35. Key Points • Architecture leverages all things "internet" • Languages, protocols, servers, developers, etc. • Separation of concerns • Application logic / database vs. telephony / speech resources • Enables new business models • Voice ASP • Prepackaged applications • URL (application) associated with phone number • Calling party or Called party • Share resources among many applications (VoiceASP) • High-level languages, specific to domain / task • Simplify development and maintenance © 2007 Ken Rehor. All Rights Reserved.

  36. VoiceXML<form>and<field> • <form> • Dialog container • "Form Interpretation Algorithm" (FIA) specifies default behavior • <field> • Collect input from caller • <grammar> specifies input 'constraints' • <prompt> • Container for <audio> and text © 2007 Ken Rehor. All Rights Reserved.

  37. Example <?xml version="1.0"?> <vxml version="2.0"> <form> <field name="main_menu"> <prompt> <audio src="welcome.wav"> Welcome to Acme. You can choose sales, repair, or order status.</audio> </prompt> <grammar src="main_menu.grxml"/> </field> <block> <submit next="http://acme.com/route... " method="get"/> </block> </form> </vxml> main.vxml Note: Code simplified for demonstration purposes… © 2007 Ken Rehor. All Rights Reserved.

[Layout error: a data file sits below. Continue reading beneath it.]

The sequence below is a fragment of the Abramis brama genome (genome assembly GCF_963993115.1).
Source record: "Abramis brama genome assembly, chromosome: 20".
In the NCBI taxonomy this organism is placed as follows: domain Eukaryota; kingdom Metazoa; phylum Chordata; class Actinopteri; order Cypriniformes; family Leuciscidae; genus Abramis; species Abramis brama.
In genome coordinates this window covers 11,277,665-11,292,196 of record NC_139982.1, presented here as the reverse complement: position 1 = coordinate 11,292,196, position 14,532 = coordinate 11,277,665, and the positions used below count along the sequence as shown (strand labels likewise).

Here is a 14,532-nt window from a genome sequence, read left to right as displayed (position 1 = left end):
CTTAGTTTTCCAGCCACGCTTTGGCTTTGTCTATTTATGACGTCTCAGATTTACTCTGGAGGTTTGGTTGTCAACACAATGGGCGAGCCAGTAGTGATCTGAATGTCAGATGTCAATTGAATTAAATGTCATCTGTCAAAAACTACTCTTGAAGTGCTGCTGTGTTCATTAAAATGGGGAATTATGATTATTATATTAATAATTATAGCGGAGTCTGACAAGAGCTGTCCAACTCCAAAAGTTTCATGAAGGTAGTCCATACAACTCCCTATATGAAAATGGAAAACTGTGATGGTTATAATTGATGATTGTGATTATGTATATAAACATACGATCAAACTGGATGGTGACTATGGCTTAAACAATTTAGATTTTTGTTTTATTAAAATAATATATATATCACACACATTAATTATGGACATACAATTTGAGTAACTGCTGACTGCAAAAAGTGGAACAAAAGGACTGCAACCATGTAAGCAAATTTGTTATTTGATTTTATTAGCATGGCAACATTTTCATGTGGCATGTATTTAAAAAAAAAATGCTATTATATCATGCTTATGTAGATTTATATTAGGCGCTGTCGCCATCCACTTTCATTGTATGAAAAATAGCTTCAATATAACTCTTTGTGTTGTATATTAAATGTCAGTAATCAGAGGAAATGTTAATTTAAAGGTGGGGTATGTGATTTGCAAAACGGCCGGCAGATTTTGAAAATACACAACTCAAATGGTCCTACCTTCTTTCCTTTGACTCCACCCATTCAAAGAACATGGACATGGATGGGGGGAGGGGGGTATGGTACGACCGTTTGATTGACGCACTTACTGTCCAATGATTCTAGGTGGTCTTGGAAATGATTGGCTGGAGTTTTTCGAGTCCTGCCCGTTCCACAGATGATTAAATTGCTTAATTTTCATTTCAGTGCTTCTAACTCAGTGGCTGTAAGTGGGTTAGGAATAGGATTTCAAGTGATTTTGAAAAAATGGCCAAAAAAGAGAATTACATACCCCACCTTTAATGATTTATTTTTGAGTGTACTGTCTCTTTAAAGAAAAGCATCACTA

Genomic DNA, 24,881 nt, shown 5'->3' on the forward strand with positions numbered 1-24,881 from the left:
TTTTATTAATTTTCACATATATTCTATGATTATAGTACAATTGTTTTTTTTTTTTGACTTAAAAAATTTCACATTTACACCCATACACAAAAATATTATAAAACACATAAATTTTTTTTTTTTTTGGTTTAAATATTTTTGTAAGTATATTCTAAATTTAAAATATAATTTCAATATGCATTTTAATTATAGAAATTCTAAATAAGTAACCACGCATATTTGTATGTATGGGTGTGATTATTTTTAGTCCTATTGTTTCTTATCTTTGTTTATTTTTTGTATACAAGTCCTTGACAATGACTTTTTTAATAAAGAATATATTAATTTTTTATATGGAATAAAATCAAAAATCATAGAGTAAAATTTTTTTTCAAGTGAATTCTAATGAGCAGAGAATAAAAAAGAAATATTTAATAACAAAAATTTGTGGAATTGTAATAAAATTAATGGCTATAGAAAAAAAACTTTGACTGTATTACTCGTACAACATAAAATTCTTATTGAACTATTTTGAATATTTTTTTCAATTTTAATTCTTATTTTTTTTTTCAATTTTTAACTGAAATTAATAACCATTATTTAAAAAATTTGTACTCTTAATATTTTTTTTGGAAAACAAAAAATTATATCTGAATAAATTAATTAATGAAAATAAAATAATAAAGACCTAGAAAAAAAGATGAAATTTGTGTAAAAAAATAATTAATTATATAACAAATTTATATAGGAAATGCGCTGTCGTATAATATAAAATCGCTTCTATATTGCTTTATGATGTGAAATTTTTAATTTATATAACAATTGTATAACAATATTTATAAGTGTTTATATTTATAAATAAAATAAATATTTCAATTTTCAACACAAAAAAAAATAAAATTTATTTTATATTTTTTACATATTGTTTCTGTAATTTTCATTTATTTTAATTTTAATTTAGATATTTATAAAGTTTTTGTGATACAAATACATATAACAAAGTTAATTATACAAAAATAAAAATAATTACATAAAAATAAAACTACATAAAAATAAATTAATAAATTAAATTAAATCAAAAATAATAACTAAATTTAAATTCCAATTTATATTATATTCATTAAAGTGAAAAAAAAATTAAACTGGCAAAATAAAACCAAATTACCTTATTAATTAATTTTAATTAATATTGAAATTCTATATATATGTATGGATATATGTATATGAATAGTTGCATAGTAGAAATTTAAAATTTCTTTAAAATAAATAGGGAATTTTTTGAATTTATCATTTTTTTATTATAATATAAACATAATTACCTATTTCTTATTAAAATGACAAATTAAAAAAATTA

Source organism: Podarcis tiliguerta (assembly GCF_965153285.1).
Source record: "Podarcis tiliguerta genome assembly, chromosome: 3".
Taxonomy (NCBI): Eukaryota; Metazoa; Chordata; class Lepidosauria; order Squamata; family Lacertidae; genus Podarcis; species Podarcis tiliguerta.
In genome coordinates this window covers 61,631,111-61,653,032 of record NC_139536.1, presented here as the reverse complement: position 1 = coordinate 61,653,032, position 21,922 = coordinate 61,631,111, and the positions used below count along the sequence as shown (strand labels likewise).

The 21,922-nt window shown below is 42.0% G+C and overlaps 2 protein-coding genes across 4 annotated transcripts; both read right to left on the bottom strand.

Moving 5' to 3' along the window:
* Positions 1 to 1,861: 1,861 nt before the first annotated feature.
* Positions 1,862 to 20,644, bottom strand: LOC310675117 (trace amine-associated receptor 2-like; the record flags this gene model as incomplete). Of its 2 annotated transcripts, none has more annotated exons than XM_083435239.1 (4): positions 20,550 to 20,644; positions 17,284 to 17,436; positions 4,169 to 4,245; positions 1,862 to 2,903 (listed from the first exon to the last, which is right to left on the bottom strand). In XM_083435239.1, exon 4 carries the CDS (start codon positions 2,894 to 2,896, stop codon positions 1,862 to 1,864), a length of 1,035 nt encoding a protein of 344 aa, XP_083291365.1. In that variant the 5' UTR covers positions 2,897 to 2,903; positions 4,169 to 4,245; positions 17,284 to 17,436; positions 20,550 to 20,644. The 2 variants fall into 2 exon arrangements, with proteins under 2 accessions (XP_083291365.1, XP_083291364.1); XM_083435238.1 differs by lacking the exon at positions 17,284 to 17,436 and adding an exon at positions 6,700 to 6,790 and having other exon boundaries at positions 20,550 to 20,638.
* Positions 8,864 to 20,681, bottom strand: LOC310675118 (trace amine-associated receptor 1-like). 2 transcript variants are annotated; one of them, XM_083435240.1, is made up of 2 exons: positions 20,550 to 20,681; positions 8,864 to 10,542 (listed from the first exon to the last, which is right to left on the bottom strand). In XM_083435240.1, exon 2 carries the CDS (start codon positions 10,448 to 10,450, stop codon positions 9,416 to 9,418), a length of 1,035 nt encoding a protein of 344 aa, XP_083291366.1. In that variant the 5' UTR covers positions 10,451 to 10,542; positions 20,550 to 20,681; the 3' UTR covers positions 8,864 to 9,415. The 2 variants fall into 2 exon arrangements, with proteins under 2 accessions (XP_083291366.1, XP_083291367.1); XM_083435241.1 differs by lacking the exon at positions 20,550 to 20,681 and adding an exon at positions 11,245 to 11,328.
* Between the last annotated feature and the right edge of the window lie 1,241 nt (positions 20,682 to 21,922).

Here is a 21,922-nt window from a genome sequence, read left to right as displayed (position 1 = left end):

38. User Input - Grammars • Grammars can be speech or DTMF (touchtone) • Both types can be active simultaneously • Specified by SRGS • XML grammars are normative (aka GRXML) • ABNF grammars are more concise but more complex to author • Grammars may be specified inline or sourced externally • External grammars are referenced by URI • Multiple grammars may be active simultaneously. © 2007 Ken Rehor. All Rights Reserved.

  39. Grammars can get very complicated:There are many ways to say the same thing… Sales I'd like to place an order I need to talk to a salesman Repair repair department service service department customer service Order status where's my order? track my order track my shipment where the hell is my stuff? © 2007 Ken Rehor. All Rights Reserved.

  40. Basic GRXML grammar example <grammar …xml:lang="en-US" version="1.0"> <rule id="dept" scope="public"> <one-of> <item>sales</item> <item>repair</item> <item>order status</item> </one-of> </rule> </grammar> main_menu.grxml © 2007 Ken Rehor. All Rights Reserved.

  41. VoiceXML example – next step <form> <field name="sales_menu"> <prompt> <audio src="sales_menu.wav"> You've reached Acme's sales department. To place an order, say sales. To speak to an associate, say I'd like to speak to someone. </audio> </prompt> <grammar src="sales_menu.grxml"/> </field> <block> <submit next="http://acme.com/... " method="get"/> </block> </form> sales.vxml © 2007 Ken Rehor. All Rights Reserved.

  42. VoiceXML example with error handling <form> <field name="main_menu"> <prompt> <audio src="welcome.wav"> Welcome to Acme. You can choose sales, repair, or order status.</audio> </prompt> <grammar src="main_menu.grxml"/> </field> <noinput> You must say something. </noinput> <block> <submit next="http://acme.com/route... " method="get"/> </block> </form> newmain.vxml © 2007 Ken Rehor. All Rights Reserved.